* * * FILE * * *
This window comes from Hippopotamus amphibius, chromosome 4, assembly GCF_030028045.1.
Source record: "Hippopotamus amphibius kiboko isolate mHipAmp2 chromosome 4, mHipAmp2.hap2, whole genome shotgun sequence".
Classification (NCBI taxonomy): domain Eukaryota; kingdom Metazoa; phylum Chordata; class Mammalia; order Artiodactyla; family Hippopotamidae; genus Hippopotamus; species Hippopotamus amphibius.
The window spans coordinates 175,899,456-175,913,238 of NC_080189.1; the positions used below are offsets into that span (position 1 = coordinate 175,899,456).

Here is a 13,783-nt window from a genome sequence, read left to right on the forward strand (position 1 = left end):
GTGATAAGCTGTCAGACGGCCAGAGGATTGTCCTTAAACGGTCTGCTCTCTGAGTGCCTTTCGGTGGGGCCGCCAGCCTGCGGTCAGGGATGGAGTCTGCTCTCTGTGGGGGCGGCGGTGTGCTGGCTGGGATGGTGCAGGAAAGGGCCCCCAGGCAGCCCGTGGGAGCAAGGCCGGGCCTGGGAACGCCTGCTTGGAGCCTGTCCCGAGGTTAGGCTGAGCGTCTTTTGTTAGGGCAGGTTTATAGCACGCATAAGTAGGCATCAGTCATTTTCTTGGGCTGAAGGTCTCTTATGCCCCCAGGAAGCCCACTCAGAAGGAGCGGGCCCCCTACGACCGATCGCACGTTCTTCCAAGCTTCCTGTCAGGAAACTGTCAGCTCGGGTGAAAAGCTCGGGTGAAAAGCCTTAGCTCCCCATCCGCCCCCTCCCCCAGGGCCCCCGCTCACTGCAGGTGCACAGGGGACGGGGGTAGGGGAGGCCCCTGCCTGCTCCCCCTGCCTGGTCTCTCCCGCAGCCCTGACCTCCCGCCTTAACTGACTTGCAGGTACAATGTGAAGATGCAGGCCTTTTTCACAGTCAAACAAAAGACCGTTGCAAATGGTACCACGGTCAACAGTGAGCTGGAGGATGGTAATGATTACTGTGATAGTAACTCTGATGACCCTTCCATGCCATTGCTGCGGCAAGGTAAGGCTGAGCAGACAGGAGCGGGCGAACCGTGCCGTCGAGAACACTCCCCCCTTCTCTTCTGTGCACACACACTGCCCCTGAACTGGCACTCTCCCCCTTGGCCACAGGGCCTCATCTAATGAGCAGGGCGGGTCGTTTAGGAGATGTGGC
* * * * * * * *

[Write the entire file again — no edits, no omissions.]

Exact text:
This window comes from Hippopotamus amphibius, chromosome 4, assembly GCF_030028045.1.
Source record: "Hippopotamus amphibius kiboko isolate mHipAmp2 chromosome 4, mHipAmp2.hap2, whole genome shotgun sequence".
Classification (NCBI taxonomy): domain Eukaryota; kingdom Metazoa; phylum Chordata; class Mammalia; order Artiodactyla; family Hippopotamidae; genus Hippopotamus; species Hippopotamus amphibius.
The window spans coordinates 175,899,456-175,913,238 of NC_080189.1; the positions used below are offsets into that span (position 1 = coordinate 175,899,456).

Here is a 13,783-nt window from a genome sequence, read left to right on the forward strand (position 1 = left end):
GTGATAAGCTGTCAGACGGCCAGAGGATTGTCCTTAAACGGTCTGCTCTCTGAGTGCCTTTCGGTGGGGCCGCCAGCCTGCGGTCAGGGATGGAGTCTGCTCTCTGTGGGGGCGGCGGTGTGCTGGCTGGGATGGTGCAGGAAAGGGCCCCCAGGCAGCCCGTGGGAGCAAGGCCGGGCCTGGGAACGCCTGCTTGGAGCCTGTCCCGAGGTTAGGCTGAGCGTCTTTTGTTAGGGCAGGTTTATAGCACGCATAAGTAGGCATCAGTCATTTTCTTGGGCTGAAGGTCTCTTATGCCCCCAGGAAGCCCACTCAGAAGGAGCGGGCCCCCTACGACCGATCGCACGTTCTTCCAAGCTTCCTGTCAGGAAACTGTCAGCTCGGGTGAAAAGCTCGGGTGAAAAGCCTTAGCTCCCCATCCGCCCCCTCCCCCAGGGCCCCCGCTCACTGCAGGTGCACAGGGGACGGGGGTAGGGGAGGCCCCTGCCTGCTCCCCCTGCCTGGTCTCTCCCGCAGCCCTGACCTCCCGCCTTAACTGACTTGCAGGTACAATGTGAAGATGCAGGCCTTTTTCACAGTCAAACAAAAGACCGTTGCAAATGGTACCACGGTCAACAGTGAGCTGGAGGATGGTAATGATTACTGTGATAGTAACTCTGATGACCCTTCCATGCCATTGCTGCGGCAAGGTAAGGCTGAGCAGACAGGAGCGGGCGAACCGTGCCGTCGAGAACACTCCCCCCTTCTCTTCTGTGCACACACACTGCCCCTGAACTGGCACTCTCCCCCTTGGCCACAGGGCCTCATCTAATGAGCAGGGCGGGTCGTTTAGGAGATGTGGC